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Haiti

Haitian security forces and civilians take to the streets of the capital Port-au-Prince on July 8, 2021, a day after the assassination of President Jovenel Moïse. (Photo: Richard Pierrin/Getty Images)

US Policy Is Deeply Implicated in Haiti's Crisis

Following the killing of President Jovenel Moïse, Haitians are hesitant to seek aid from the United States, due to the West's long history of intervention in the island nation.

Jeff Abbott

 by The Progressive

Exactly what happened in the lead-up to the early morning of July 7, when armed mercenaries invaded the home of Haitian President Jovenel Moïse, is still unclear. What is known is that Moïse was assassinated, and eighteen Colombian mercenaries (seven of whom received some level of training from the U.S. military) and three Haitian Americans are accused of conspiring to kill him. 

The assassination is plagued by mystery, intrigue, and contradictions.

"For more than 215 years, the United States has punished Haiti for its revolution that occurred at a time when the U.S. economy was driven by chattel slavery."

Moïse was shot and killed in his home in Port-au-Prince, Haiti, by armed men who claimed to be agents from the U.S. Drug Enforcement Agency. The assassination has caused a further unraveling of the delicate political situation in the Caribbean country, with rival factions trying to take power. 

“The crisis actually was very high even before Jovenel Moise’s assassination. But, after his death, the situation here is very uncertain,” Rosy Auguste Ducena, a human rights defender with the Port-au-Prince-based human rights organization Réseau National de Défense des Droits de l'homme, tells The Progressive. “The [State] institutions have been weakened by the Moïse administration and he didn’t hold elections when he had to. Therefore, the void left by his assassination is very immense.”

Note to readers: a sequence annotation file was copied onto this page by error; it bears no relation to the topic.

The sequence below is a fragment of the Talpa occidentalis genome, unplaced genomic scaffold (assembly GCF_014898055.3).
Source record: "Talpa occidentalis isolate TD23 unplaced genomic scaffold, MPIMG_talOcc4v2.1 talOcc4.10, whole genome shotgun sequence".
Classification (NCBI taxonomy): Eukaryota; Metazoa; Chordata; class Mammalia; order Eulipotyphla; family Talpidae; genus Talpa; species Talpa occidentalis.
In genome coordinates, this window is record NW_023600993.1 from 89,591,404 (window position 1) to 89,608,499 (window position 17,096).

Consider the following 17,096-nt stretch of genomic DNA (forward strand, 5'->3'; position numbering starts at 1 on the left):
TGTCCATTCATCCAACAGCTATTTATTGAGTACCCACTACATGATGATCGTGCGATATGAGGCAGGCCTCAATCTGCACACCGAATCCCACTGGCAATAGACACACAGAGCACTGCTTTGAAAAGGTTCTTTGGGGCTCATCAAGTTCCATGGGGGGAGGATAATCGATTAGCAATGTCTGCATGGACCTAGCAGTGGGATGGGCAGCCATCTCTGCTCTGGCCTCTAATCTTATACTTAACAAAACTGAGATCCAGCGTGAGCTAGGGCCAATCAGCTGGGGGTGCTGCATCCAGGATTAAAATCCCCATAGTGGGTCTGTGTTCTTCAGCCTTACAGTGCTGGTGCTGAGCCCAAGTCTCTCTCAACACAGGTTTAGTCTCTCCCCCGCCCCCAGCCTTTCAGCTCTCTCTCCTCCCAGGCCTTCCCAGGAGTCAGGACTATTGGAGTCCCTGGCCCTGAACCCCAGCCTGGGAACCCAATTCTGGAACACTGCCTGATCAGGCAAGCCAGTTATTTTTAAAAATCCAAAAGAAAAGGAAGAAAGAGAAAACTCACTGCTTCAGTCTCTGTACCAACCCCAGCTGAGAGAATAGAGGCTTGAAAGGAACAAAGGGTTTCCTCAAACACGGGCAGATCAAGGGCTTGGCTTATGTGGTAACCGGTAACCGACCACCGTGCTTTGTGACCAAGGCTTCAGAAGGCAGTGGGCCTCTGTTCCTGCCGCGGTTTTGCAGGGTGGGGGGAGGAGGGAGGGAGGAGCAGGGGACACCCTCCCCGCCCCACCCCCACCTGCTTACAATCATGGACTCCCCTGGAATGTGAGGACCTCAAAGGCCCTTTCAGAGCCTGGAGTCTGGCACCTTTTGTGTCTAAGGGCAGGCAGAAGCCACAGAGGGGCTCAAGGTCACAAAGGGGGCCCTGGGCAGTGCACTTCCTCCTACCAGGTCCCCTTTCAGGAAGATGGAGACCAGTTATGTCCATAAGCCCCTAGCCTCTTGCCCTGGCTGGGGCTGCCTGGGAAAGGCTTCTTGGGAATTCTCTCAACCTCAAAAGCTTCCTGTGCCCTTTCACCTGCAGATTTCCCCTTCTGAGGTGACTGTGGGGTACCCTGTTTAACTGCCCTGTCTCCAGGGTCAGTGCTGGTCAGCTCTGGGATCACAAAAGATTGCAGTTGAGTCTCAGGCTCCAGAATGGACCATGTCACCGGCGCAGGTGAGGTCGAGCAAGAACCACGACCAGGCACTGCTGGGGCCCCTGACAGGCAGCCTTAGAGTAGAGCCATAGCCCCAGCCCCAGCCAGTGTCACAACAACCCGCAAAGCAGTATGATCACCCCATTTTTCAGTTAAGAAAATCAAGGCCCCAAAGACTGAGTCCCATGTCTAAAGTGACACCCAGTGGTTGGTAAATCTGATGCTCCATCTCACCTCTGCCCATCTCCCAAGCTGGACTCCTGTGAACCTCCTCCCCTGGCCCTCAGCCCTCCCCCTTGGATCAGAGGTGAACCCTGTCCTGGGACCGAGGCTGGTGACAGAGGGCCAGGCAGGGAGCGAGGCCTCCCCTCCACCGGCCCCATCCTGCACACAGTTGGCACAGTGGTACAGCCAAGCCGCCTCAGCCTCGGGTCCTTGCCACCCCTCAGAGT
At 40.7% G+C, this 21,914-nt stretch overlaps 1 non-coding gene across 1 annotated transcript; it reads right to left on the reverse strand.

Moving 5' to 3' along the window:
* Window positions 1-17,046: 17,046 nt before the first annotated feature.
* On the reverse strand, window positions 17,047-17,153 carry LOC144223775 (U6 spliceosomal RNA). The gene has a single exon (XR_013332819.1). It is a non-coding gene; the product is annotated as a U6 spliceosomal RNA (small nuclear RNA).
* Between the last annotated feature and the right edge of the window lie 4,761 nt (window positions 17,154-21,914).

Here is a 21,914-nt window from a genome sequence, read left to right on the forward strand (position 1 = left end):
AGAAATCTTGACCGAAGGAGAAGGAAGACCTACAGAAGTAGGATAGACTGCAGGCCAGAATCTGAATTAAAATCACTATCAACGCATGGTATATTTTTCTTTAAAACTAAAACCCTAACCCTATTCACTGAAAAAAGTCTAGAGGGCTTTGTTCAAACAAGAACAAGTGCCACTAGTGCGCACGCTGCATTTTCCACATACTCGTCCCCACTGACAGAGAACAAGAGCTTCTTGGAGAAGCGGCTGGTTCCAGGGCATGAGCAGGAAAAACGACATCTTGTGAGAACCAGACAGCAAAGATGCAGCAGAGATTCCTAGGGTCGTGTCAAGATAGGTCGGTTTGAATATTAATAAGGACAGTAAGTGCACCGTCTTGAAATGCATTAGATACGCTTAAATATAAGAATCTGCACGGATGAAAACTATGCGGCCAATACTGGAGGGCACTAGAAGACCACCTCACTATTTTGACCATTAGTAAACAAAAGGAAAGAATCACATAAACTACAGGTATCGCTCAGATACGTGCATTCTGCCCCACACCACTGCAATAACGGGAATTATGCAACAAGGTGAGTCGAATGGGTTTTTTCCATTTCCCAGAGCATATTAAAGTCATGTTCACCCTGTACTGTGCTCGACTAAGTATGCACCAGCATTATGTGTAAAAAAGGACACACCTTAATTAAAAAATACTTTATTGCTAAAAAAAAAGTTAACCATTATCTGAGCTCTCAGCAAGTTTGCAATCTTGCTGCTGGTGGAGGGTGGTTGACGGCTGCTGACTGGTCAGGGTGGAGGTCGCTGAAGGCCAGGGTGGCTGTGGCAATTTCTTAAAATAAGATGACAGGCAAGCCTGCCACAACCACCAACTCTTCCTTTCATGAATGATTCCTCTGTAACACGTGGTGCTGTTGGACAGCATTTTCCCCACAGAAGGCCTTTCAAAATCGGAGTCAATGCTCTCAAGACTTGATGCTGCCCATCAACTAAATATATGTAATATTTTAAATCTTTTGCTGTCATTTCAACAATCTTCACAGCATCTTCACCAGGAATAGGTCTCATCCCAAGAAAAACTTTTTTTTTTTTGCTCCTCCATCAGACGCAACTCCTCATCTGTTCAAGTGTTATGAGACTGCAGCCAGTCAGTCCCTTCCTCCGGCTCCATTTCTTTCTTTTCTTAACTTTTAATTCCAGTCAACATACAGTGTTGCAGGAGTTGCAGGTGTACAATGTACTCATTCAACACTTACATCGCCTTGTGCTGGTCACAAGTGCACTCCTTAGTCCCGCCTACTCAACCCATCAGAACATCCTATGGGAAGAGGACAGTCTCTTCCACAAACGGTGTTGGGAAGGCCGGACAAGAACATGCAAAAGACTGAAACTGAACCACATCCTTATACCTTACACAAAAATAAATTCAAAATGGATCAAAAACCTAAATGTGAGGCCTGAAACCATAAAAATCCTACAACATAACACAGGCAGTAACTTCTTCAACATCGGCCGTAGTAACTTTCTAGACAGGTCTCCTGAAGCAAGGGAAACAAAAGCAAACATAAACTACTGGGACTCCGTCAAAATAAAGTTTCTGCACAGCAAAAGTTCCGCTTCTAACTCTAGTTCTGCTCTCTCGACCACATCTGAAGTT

The situation in Haiti was largely unraveling prior to the assassination. Moïse faced widespread criticism over accusations of corruption, failing to address rising gang and paramilitary violence, and causing a constitutional crisis when Moïse stated that he had one more year left in his term after his presidential term came to an end thisFebruary.

“The human rights situation was worsening day after day,” Auguste Ducena says. “The judiciary is not working at all. There are assassinations, kidnappings, gang rapes, massacres, a weakened police force, and the rights to live with security are violated. This is the everyday situation of the country since 2018.”

Moïse’s unilateral rule faced intense protests in the streets across the country, as the security situation continued to deteriorate. Just a week before the assassination of Moïse, a journalist, a human rights activist, and three others were killed in drive-by shootings in Port-au-Prince. Yet the embattled president had received support from the Biden Administration, which rarely spoke out against the crisis that the U.S. government helped create. 

“The international community supported Moise’s administration even as the civil society kept saying that supporting Moïse’s administration was also supporting corruption and impunity,” Auguste Ducena says. “And today, even after Moïse’s assassination, nothing has change because the international community is still on the wrong side of the history.”

She adds, “As of today, the international community is pushing for elections while we, the civil society, are asking for a transition because the population doesn’t trust this team and because of the spread of insecurity in every part of the country.”

Following the assassination, Claude Joseph initially assumed power as acting prime minister, but ceded power to Ariel Henry, who has support from the international commuinty. The United States continues to call for elections in Haiti. 

President Moïse was buried in the Northern city of Cap-Haïtienon July 22 amid continued protests. 

The Biden Administration has largely maintained the Trump-era foreign policy toward Haiti, even as Moïse centralized power around him, unleashed a terror of government-backed gangs against popular neighborhoods, and targeted the Haitian press. In exchange, the United States gained more support against the Venezuelan administration of Nicolas Maduro. 

“A combination of fear and the support from the United States had kept him in power,” Brain Concannon, a lawyer and board member of the Institute for Justice and Democracy in Haiti, tells The Progressive. “His fate was connected to the support from the United States, so he voted against Venezuela in the Organization of the American States.”

Concannon points out that Moïse had inherited the structures of control that had begun with the U.S.-backed administration of Michel Martelly, a singer known for his lewd stage performances and lyrics who was elected as Haiti’s president in 2011. Martelly had initially failed to gain enough votes in the 2010 election to pass to the second round of voting, but after accusations of corruption and support from the Obama Administration, he was pushed through to the second round of elections, where he ultimately won.